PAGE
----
Scot becomes 2,000th stem cell donor to help save a stranger's life

Amy Pringle, 28, has encouraged others to register as stem cell donors after she discovered she was not eligible to give blood.

Scots teacher becomes charity DKMS’s 2,000th stem cell donor to help save a stranger’s life DKMS

A Scottish teacher has told how she became a blood donation charity’s 2,000th stem cell donor, helping to beat the odds and save a stranger’s life.

Amy Pringle, from Glasgow, found out about stem cell donation after staff at her school donated blood.

She discovered she was not eligible to donate blood but was eligible for stem cell donation, and explained how many are unaware that they may be suitable.

While two in three patients rely on a stranger’s donation, finding a suitable match is extremely rare.

After discovering this, Amy was surprised to be paired with her second match in December this year.

She said: “The first match unfortunately didn’t work out so I was delighted when I was matched again. The chances of matching are so rare so the more people that join the register, the greater the chances for a patent in need.”

Amy travelled to The London Clinic in the UK capital for the procedure last week after she was matched with a patient.

Amy travelled to the London Clinic to donate after discovering she was a match with a patient.DKMS

She said: “I’ve also been thinking about what the patient is going through at the other end of this.

“I hope that my donation works for them, and I hope they successfully recover from their illness and are able to live their life again.

“I hope that one person donating and telling their story can encourage others to do the same, and hopefully more and more people will join the register and be matched.”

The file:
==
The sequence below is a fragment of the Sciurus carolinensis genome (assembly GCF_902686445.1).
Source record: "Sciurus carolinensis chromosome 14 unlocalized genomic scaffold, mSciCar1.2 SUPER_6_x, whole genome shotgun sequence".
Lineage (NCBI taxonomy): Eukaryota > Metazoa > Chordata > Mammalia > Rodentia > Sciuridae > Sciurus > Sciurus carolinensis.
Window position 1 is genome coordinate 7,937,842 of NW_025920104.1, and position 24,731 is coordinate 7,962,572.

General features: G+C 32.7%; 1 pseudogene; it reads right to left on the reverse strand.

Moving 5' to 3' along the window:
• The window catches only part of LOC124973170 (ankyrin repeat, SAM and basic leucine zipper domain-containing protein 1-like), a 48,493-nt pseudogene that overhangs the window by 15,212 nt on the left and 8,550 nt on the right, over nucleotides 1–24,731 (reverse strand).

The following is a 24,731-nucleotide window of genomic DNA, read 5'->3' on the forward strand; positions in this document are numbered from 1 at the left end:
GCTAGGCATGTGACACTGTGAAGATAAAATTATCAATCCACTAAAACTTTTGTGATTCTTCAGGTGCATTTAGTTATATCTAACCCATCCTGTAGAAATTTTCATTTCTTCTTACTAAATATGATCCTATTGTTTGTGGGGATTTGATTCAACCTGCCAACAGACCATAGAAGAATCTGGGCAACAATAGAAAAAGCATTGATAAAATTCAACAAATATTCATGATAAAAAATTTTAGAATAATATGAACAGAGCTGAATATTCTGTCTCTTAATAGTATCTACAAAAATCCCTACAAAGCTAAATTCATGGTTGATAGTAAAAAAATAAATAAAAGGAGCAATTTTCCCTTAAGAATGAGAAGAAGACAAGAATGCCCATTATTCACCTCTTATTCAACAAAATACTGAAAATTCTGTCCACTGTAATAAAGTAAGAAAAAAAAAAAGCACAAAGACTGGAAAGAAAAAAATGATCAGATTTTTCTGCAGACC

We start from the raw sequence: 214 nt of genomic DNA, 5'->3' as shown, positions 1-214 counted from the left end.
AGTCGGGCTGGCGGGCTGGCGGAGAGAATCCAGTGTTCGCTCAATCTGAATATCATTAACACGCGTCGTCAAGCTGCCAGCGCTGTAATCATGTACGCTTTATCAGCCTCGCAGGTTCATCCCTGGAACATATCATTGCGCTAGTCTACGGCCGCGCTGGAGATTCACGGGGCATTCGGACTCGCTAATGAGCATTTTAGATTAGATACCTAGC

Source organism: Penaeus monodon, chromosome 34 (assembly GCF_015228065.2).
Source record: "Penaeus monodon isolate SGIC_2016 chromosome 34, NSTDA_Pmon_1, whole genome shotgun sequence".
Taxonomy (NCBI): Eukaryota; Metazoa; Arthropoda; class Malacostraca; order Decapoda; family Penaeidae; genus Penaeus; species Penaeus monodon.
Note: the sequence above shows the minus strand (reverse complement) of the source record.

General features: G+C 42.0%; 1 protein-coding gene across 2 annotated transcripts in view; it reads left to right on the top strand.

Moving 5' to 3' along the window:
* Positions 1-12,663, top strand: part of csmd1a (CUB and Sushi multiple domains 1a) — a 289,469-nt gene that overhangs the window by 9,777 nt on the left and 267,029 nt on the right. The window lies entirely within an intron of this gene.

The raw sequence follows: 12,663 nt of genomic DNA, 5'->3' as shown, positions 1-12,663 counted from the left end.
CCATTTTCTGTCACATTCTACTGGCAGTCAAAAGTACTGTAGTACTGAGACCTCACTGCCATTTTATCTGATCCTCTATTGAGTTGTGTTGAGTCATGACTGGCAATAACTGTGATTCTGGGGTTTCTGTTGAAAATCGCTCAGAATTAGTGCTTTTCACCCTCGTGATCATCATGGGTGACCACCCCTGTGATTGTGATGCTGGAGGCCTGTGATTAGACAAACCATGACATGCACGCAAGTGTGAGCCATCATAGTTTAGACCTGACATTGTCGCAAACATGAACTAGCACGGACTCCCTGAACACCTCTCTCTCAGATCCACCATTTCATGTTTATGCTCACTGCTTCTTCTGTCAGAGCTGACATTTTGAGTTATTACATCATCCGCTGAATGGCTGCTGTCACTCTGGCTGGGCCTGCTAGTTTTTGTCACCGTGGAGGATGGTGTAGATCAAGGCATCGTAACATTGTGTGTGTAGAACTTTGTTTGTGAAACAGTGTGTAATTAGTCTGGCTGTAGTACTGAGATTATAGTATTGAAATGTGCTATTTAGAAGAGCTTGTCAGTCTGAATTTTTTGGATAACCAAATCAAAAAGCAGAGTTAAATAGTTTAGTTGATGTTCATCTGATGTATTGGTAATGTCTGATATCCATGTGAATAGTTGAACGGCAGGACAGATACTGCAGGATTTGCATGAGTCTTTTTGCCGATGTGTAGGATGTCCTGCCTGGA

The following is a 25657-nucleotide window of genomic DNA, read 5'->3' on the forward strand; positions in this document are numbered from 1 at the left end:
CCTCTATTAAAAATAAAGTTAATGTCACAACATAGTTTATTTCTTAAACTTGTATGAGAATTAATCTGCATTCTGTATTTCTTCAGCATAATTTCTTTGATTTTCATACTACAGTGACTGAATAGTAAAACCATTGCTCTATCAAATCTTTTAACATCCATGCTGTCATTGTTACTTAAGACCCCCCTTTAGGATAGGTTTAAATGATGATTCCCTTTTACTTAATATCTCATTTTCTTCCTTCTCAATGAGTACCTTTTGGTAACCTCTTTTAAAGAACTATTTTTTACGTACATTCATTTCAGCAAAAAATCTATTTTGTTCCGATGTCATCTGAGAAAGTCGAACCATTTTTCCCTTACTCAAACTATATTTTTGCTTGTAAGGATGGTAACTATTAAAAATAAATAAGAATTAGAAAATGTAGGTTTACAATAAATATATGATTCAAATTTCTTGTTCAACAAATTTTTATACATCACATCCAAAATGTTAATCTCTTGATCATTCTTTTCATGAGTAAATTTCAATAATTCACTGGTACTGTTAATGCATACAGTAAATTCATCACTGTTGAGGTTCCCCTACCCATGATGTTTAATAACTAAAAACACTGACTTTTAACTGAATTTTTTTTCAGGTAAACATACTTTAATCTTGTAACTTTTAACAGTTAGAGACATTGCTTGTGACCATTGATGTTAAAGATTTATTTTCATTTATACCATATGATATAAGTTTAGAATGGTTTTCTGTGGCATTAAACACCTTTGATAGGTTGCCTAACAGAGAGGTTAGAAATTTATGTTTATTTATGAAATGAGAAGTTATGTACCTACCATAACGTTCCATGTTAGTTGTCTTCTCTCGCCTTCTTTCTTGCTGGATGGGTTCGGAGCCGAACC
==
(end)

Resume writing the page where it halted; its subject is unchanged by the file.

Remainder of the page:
Every 20 minutes someone in the UK is diagnosed with blood cancer and the register for stem cell donors does not currently meet the demand.

Donors are needed to save thousands of patients’ lives and blood donation charity DKMS, who Amy worked with, say they are continuing to feel the impact of the Covid pandemic on the uptake of new donors.

Registration is down 50% on pre-pandemic levels.

It is estimated that only one in three patients will find a matching donor within their own family, meaning two in three people have to rely on a potential donor registering.

Amy said: “I knew about Blood Cancer but I knew absolutely nothing about stem cell donation.

“I, like a lot of other people I think, assumed that it was the same as giving blood. This whole process has been really eye-opening and has made me realise that there needs to be a lot of education in this area.”

For donors registered with DKMS in the UK, there is only a one in 800 chance of a match with a transplant patient.

Amy encouraged as many people as possible to register.

She said: “The whole process has been so easy. Everyone at DKMS and the staff at the clinic have made the process so easy from start to finish and they have kept me informed at all times, they have gone out of their way to help me and made everything effortless.

“Nothing was too much and they were so informative the whole way through, from medical assessment to donation. The work that everyone does is amazing and it really helps to calm you throughout the experience!

“For a healthy donor, it’s really a very small thing to donate, just a few hours of their time, but for the recipient of the donation, it’s giving them a whole new life. Please if you are able to donate, look at registering with DKMS. It’s an incredible thing you can do for another person.”

Those wishing to sign up as stem cell donors can visit the website.

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